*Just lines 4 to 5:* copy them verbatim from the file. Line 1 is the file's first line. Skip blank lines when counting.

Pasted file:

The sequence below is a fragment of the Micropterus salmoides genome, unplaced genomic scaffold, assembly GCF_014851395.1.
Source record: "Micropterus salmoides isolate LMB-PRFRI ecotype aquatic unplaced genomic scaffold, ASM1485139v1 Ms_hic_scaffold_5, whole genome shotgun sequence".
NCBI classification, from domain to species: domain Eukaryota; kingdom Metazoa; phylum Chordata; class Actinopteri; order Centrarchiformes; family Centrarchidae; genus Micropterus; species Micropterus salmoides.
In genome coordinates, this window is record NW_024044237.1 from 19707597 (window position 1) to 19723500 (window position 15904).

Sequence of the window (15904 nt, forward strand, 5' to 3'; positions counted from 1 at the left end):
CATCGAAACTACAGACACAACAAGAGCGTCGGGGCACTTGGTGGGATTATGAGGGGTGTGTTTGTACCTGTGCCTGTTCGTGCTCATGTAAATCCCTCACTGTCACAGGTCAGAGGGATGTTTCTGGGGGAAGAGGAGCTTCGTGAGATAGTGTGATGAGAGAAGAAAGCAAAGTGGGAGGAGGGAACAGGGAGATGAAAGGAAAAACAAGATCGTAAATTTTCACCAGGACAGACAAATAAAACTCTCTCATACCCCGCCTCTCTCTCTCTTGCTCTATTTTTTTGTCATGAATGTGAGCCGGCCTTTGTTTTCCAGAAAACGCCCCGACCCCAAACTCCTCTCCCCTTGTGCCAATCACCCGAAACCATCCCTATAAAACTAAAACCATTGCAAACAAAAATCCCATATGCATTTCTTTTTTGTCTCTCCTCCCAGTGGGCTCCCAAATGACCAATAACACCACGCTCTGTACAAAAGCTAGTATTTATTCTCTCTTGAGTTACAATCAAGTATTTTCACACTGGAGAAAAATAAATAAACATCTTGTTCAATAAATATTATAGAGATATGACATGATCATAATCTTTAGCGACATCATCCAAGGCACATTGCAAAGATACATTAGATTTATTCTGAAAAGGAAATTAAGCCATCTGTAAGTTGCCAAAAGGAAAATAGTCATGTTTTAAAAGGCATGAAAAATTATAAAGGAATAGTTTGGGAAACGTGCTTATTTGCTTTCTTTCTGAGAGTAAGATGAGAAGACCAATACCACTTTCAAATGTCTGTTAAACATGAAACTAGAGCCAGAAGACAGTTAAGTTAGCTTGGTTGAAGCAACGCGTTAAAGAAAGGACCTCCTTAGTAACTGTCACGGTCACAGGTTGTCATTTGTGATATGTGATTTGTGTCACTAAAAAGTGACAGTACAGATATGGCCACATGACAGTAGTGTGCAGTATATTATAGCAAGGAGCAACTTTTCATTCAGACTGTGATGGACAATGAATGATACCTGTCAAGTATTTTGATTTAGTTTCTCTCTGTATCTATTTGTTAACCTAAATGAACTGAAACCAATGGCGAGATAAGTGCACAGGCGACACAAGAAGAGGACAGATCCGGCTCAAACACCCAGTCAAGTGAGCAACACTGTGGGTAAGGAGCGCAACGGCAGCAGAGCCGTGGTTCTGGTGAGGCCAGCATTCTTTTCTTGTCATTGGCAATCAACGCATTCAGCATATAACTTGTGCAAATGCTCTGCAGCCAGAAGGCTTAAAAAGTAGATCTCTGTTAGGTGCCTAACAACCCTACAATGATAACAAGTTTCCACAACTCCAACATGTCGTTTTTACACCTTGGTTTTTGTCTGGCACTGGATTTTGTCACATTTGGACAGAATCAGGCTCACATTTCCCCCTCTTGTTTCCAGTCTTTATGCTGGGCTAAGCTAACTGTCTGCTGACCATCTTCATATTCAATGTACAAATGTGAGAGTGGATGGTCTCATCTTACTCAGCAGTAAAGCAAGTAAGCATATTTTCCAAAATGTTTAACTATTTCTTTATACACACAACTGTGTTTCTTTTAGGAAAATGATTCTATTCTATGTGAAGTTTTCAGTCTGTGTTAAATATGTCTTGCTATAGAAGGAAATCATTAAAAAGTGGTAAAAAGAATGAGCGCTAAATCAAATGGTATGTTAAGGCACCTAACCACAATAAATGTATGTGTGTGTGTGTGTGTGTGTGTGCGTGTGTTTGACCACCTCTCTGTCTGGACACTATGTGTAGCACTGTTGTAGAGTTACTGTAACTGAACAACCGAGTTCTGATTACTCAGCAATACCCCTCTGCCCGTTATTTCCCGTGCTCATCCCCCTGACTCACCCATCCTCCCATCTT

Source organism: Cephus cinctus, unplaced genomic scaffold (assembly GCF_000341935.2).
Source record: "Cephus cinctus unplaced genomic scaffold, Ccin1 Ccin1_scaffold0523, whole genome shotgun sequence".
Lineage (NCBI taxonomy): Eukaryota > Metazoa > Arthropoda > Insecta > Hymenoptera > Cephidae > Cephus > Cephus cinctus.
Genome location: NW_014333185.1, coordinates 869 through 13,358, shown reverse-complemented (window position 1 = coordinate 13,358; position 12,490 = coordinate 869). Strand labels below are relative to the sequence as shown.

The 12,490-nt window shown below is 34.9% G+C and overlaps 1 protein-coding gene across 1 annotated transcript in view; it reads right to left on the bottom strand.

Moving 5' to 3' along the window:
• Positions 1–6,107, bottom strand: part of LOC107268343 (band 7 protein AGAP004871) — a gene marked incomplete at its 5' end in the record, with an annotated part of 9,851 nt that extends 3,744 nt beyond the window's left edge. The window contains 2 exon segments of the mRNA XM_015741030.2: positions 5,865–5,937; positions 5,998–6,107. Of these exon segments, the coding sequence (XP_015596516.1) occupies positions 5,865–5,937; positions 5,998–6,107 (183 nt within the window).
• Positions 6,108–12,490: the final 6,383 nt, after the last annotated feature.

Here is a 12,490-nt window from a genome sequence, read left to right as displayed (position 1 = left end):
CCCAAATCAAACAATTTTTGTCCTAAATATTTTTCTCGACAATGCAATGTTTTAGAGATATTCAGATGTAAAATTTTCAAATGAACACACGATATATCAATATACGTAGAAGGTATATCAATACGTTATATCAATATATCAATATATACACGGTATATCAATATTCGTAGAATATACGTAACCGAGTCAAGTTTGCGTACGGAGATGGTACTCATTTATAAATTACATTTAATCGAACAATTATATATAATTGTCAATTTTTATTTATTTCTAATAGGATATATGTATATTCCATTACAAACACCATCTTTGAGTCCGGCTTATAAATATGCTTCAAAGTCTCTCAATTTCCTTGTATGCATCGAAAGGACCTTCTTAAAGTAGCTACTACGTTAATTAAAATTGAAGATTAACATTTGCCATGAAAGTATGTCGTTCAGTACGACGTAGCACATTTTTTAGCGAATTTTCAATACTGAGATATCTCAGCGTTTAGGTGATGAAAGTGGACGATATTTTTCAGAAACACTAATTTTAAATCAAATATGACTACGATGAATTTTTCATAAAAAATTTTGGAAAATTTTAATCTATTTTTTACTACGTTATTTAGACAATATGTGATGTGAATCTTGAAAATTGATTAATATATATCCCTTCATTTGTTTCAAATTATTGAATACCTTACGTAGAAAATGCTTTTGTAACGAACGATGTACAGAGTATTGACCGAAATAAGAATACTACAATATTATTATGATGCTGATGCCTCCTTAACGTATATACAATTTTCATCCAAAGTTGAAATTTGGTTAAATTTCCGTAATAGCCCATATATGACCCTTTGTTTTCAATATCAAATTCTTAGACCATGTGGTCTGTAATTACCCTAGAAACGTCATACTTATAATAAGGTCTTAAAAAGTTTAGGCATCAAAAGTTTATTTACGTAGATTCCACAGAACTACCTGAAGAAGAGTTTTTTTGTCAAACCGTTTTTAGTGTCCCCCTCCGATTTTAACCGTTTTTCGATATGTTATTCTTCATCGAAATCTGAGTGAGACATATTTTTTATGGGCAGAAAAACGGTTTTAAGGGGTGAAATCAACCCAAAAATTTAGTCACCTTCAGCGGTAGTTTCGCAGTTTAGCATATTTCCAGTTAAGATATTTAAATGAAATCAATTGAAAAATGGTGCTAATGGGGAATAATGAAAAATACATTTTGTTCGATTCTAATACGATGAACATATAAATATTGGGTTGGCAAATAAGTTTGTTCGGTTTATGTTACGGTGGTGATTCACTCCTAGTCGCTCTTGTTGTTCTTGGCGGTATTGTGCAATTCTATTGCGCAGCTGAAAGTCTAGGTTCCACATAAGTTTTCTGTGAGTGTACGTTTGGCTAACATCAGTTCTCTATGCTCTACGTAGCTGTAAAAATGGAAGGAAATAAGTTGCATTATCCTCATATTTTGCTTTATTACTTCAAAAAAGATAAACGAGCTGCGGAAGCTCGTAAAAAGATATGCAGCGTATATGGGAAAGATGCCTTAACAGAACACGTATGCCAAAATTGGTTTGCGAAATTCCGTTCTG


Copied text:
In genome coordinates, this window is record NW_024044237.1 from 19707597 (window position 1) to 19723500 (window position 15904).

Sequence of the window (15904 nt, forward strand, 5' to 3'; positions counted from 1 at the left end):